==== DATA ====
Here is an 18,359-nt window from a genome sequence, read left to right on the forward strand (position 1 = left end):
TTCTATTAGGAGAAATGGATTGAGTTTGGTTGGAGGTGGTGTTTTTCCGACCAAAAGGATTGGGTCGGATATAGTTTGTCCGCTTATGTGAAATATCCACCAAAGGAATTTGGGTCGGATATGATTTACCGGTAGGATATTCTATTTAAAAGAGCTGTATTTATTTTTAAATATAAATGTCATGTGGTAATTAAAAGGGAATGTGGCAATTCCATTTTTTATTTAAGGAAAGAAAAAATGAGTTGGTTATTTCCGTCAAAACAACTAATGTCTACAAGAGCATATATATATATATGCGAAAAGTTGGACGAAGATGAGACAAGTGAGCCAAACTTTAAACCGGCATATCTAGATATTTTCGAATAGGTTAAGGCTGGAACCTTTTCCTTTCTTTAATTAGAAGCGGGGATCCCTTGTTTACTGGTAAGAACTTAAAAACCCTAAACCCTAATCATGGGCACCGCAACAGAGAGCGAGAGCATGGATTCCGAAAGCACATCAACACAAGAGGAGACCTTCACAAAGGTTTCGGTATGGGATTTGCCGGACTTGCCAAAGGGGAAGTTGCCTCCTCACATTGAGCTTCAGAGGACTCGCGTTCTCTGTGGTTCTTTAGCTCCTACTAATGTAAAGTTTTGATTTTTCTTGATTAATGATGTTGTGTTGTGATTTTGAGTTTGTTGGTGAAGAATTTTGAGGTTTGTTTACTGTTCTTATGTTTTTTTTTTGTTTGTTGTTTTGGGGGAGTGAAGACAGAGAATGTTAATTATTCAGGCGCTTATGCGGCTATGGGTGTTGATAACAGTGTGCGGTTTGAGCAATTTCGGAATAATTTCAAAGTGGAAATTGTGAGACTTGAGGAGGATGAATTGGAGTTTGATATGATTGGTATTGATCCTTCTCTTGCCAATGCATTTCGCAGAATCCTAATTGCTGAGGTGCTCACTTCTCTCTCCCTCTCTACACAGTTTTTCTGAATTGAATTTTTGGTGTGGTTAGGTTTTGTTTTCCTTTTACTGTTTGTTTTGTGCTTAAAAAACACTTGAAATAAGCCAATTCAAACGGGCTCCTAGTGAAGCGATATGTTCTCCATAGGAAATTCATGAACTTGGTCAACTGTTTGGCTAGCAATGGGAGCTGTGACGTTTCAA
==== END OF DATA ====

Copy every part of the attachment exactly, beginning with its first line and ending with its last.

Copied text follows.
Here is an 18,359-nt window from a genome sequence, read left to right on the forward strand (position 1 = left end):
TTCTATTAGGAGAAATGGATTGAGTTTGGTTGGAGGTGGTGTTTTTCCGACCAAAAGGATTGGGTCGGATATAGTTTGTCCGCTTATGTGAAATATCCACCAAAGGAATTTGGGTCGGATATGATTTACCGGTAGGATATTCTATTTAAAAGAGCTGTATTTATTTTTAAATATAAATGTCATGTGGTAATTAAAAGGGAATGTGGCAATTCCATTTTTTATTTAAGGAAAGAAAAAATGAGTTGGTTATTTCCGTCAAAACAACTAATGTCTACAAGAGCATATATATATATATGCGAAAAGTTGGACGAAGATGAGACAAGTGAGCCAAACTTTAAACCGGCATATCTAGATATTTTCGAATAGGTTAAGGCTGGAACCTTTTCCTTTCTTTAATTAGAAGCGGGGATCCCTTGTTTACTGGTAAGAACTTAAAAACCCTAAACCCTAATCATGGGCACCGCAACAGAGAGCGAGAGCATGGATTCCGAAAGCACATCAACACAAGAGGAGACCTTCACAAAGGTTTCGGTATGGGATTTGCCGGACTTGCCAAAGGGGAAGTTGCCTCCTCACATTGAGCTTCAGAGGACTCGCGTTCTCTGTGGTTCTTTAGCTCCTACTAATGTAAAGTTTTGATTTTTCTTGATTAATGATGTTGTGTTGTGATTTTGAGTTTGTTGGTGAAGAATTTTGAGGTTTGTTTACTGTTCTTATGTTTTTTTTTTGTTTGTTGTTTTGGGGGAGTGAAGACAGAGAATGTTAATTATTCAGGCGCTTATGCGGCTATGGGTGTTGATAACAGTGTGCGGTTTGAGCAATTTCGGAATAATTTCAAAGTGGAAATTGTGAGACTTGAGGAGGATGAATTGGAGTTTGATATGATTGGTATTGATCCTTCTCTTGCCAATGCATTTCGCAGAATCCTAATTGCTGAGGTGCTCACTTCTCTCTCCCTCTCTACACAGTTTTTCTGAATTGAATTTTTGGTGTGGTTAGGTTTTGTTTTCCTTTTACTGTTTGTTTTGTGCTTAAAAAACACTTGAAATAAGCCAATTCAAACGGGCTCCTAGTGAAGCGATATGTTCTCCATAGGAAATTCATGAACTTGGTCAACTGTTTGGCTAGCAATGGGAGCTGTGACGTTTCAA